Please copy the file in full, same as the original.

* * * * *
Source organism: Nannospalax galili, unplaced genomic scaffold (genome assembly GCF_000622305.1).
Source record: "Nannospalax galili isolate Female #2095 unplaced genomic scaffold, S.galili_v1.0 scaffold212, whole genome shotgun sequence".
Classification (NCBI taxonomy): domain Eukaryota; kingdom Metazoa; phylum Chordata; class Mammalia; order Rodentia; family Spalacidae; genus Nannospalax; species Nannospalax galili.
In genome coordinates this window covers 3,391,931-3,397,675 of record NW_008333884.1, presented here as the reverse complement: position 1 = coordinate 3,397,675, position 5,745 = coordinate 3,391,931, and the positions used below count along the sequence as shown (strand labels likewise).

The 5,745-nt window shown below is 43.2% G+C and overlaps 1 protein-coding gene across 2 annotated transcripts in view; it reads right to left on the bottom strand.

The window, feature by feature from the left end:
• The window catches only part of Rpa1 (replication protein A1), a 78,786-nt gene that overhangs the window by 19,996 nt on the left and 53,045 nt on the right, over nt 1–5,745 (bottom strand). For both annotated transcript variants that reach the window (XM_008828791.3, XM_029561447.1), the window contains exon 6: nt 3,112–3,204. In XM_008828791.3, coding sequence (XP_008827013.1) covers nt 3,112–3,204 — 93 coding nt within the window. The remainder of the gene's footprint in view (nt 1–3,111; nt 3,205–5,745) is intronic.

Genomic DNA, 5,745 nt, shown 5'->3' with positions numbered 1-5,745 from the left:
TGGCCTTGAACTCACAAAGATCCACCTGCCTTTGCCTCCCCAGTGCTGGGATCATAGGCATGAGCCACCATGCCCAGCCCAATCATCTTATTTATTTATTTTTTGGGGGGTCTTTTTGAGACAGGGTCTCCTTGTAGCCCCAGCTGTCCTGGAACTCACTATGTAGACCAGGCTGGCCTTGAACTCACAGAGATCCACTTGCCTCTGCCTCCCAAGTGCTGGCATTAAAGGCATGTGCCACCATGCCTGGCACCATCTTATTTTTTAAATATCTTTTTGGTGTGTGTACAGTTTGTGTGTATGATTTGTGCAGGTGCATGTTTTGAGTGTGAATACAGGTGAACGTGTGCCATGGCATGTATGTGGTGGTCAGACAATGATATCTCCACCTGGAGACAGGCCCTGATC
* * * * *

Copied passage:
Source organism: Nannospalax galili, unplaced genomic scaffold (genome assembly GCF_000622305.1).
Source record: "Nannospalax galili isolate Female #2095 unplaced genomic scaffold, S.galili_v1.0 scaffold212, whole genome shotgun sequence".
Classification (NCBI taxonomy): domain Eukaryota; kingdom Metazoa; phylum Chordata; class Mammalia; order Rodentia; family Spalacidae; genus Nannospalax; species Nannospalax galili.
In genome coordinates this window covers 3,391,931-3,397,675 of record NW_008333884.1, presented here as the reverse complement: position 1 = coordinate 3,397,675, position 5,745 = coordinate 3,391,931, and the positions used below count along the sequence as shown (strand labels likewise).

The 5,745-nt window shown below is 43.2% G+C and overlaps 1 protein-coding gene across 2 annotated transcripts in view; it reads right to left on the bottom strand.

The window, feature by feature from the left end:
• The window catches only part of Rpa1 (replication protein A1), a 78,786-nt gene that overhangs the window by 19,996 nt on the left and 53,045 nt on the right, over nt 1–5,745 (bottom strand). For both annotated transcript variants that reach the window (XM_008828791.3, XM_029561447.1), the window contains exon 6: nt 3,112–3,204. In XM_008828791.3, coding sequence (XP_008827013.1) covers nt 3,112–3,204 — 93 coding nt within the window. The remainder of the gene's footprint in view (nt 1–3,111; nt 3,205–5,745) is intronic.

Genomic DNA, 5,745 nt, shown 5'->3' with positions numbered 1-5,745 from the left:
TGGCCTTGAACTCACAAAGATCCACCTGCCTTTGCCTCCCCAGTGCTGGGATCATAGGCATGAGCCACCATGCCCAGCCCAATCATCTTATTTATTTATTTTTTGGGGGGTCTTTTTGAGACAGGGTCTCCTTGTAGCCCCAGCTGTCCTGGAACTCACTATGTAGACCAGGCTGGCCTTGAACTCACAGAGATCCACTTGCCTCTGCCTCCCAAGTGCTGGCATTAAAGGCATGTGCCACCATGCCTGGCACCATCTTATTTTTTAAATATCTTTTTGGTGTGTGTACAGTTTGTGTGTATGATTTGTGCAGGTGCATGTTTTGAGTGTGAATACAGGTGAACGTGTGCCATGGCATGTATGTGGTGGTCAGACAATGATATCTCCACCTGGAGACAGGCCCTGATC